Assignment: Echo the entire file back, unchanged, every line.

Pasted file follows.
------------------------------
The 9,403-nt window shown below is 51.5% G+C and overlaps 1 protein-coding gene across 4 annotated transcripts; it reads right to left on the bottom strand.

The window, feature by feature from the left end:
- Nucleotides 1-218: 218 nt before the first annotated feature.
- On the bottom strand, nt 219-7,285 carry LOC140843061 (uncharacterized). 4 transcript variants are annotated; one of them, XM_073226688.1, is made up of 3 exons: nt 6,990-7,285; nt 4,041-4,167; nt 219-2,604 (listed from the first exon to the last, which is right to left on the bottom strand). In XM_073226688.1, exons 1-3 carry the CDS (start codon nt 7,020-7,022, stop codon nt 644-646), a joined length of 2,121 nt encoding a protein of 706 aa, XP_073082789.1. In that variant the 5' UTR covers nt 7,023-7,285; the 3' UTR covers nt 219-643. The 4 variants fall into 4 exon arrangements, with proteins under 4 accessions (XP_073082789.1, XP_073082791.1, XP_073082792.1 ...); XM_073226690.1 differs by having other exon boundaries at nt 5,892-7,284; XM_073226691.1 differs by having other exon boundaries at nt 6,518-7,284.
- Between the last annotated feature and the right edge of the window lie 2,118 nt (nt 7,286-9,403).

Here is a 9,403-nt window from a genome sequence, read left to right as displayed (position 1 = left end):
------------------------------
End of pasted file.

The 9,403-nt window shown below is 51.5% G+C and overlaps 1 protein-coding gene across 4 annotated transcripts; it reads right to left on the bottom strand.

The window, feature by feature from the left end:
- Nucleotides 1-218: 218 nt before the first annotated feature.
- On the bottom strand, nt 219-7,285 carry LOC140843061 (uncharacterized). 4 transcript variants are annotated; one of them, XM_073226688.1, is made up of 3 exons: nt 6,990-7,285; nt 4,041-4,167; nt 219-2,604 (listed from the first exon to the last, which is right to left on the bottom strand). In XM_073226688.1, exons 1-3 carry the CDS (start codon nt 7,020-7,022, stop codon nt 644-646), a joined length of 2,121 nt encoding a protein of 706 aa, XP_073082789.1. In that variant the 5' UTR covers nt 7,023-7,285; the 3' UTR covers nt 219-643. The 4 variants fall into 4 exon arrangements, with proteins under 4 accessions (XP_073082789.1, XP_073082791.1, XP_073082792.1 ...); XM_073226690.1 differs by having other exon boundaries at nt 5,892-7,284; XM_073226691.1 differs by having other exon boundaries at nt 6,518-7,284.
- Between the last annotated feature and the right edge of the window lie 2,118 nt (nt 7,286-9,403).

Here is a 9,403-nt window from a genome sequence, read left to right as displayed (position 1 = left end):